The Ph.D. in Human-Computer Interaction is a 90 credit hour program that includes:
|Core A courses||18|
|Core B courses
|Seminar 1 and 2||6|
Areas of Specialization: Faculty research projects often involve representatives from several different research areas working together to develop innovative and even revolutionary new solutions. While students can expect to concentrate in particular areas, they will also be expected to explore the broader significance of their work as well as ways that their expertise can be leveraged to solve problems outside of their own domains.
Areas of research: Because HCI is a multidisciplinary discipline, students are encourage to expand the scope of their research to cross-traditional disciplinary boundaries into such areas as: user-centered design, cross-cultural theory and application, related areas within new media such as gaming and virtual reality, computer-mediated communication, usability engineering, health informatics, information visualization, biomedical informatics, android science, social robotics, sensorimotor representation, symbol grounding and symbol emergence, and computational neuroscience, etc.
Minor: All students will be required to have an appropriate minor outside or partially inside the school. Minors will be selected with the advisor’s recommendation. The selected minor should be appropriate to the student’s choice of sub discipline within Informatics. Some appropriate minors would include: Biology, Chemistry, Cognitive Psychology, Computer Science, Media Arts, History and Philosophy of Science, information Science, or Sociology.
In all cases the number of hours to be included in the minor will be consistent with the requirements of the unit granting the minor. Some of the courses included in the minor may also count toward the student’s methodology or other requirements.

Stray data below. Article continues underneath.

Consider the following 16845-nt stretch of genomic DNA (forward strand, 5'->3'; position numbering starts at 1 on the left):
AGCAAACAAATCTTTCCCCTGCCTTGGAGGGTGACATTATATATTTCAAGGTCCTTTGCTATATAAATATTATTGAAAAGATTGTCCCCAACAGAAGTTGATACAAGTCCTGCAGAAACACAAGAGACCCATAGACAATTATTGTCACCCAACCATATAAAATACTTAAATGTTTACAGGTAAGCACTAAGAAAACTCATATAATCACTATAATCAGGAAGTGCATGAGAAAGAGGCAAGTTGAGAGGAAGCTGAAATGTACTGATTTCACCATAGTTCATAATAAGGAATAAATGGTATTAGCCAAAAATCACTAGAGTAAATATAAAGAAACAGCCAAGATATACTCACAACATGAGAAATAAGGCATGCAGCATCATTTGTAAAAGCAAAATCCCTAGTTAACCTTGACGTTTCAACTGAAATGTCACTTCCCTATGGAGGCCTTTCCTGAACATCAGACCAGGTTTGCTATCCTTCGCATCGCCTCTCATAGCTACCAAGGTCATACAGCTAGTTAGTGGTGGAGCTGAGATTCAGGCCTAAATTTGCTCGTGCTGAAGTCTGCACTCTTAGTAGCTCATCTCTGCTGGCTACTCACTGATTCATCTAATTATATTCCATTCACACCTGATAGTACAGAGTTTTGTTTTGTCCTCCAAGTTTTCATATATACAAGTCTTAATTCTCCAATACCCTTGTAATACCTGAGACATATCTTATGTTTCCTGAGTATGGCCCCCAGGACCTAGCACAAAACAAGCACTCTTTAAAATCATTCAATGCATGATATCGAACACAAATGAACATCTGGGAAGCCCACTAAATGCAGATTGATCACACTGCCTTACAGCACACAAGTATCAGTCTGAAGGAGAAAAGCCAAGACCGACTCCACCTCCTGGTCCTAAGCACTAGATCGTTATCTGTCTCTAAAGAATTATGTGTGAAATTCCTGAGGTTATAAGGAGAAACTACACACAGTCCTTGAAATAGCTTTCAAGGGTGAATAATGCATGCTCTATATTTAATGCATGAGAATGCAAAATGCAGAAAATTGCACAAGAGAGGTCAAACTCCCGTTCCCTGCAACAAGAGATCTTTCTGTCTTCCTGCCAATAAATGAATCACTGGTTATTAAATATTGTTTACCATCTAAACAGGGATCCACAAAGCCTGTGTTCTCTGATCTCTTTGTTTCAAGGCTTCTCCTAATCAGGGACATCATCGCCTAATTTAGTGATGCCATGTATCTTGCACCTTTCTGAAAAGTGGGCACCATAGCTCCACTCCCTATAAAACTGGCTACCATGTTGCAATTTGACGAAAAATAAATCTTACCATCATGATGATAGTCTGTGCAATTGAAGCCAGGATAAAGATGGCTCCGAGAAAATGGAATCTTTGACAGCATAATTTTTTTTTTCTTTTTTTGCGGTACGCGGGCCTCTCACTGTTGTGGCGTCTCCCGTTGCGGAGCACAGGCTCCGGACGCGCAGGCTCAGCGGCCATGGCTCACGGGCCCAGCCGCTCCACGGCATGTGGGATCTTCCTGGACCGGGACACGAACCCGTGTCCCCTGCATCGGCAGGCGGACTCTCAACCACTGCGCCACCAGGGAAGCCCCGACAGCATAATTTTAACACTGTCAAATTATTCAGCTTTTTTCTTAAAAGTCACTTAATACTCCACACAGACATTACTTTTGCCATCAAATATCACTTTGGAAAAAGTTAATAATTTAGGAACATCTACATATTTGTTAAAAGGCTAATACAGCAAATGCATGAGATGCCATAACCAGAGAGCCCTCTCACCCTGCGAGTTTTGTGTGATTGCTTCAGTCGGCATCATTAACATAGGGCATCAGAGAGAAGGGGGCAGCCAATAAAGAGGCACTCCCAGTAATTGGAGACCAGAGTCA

HCI PH.D. CORECore A - Foundations in HCI (18 credit hours)
- I557 HCI Design 1
- I558 HCI Design 2
- I555 Usability and Eval. Methods in Interactive Design
- I563 Psychology of HCI
- I575 Informatics Research Design
- I624 Advanced Seminar I in HCI
Core B - Foundations of Informatics (18 credit hours)
- I501 Introduction to Informatics
- I600 Professionalism and Pedagogy in Informatics
- I564 Prototyping for Interactive Systems
- I790 Research Rotations (3 credits)
- I790 Research Rotations (3 credits)
- I634 Advanced Seminar II in HCI
Qualifying Examination - Written (Required)
All students will take a written qualifying examination that covers the core courses (CORE A and B). The examination will be set by a group of faculty who are familiar with the content of the core courses. Examinations will be offered in August.Examinations must be taken at the conclusion of the second year, usually in August. Students who do not successfully complete the examination can retake the examination a second time in the following December of the same year.
Qualifying Examination – Oral (Required)
The oral examination will take place after the student successfully passes the written exam. Students must pass both the written and the oral exam before passing on to candidacy. Only two attempts to pass the oral examination will be allowed. The oral exam will be based on the student’s response to the written exam and any material from the core courses.Dissertation Proposal (Required)
This is an oral review that covers in-depth knowledge of the student’s primary research area and dissertation proposal. The research proposal for dissertation must be approved by the student’s research committee. That committee may have the same membership as the program committee or the students
may choose different members. The advisor for the dissertation will be a faculty member in the School of Informatics and a member of the Graduate Faculty. At least one of the three members of the committee will be based outside of the school. The student will defend the thesis proposal at a public colloquium in the school. The review should be completed within one-year after passing the Qualifying Examinations. The time requirement can change with approval from the student primary advisor.
A written elaboration of significant original research must be successfully presented to the research committee in a public defense as described in the Graduate School Bulletin.
It is recommended that I790 be divided up into different semesters and under the supervision of different faculty members to support a broader and richer learning experience for the student.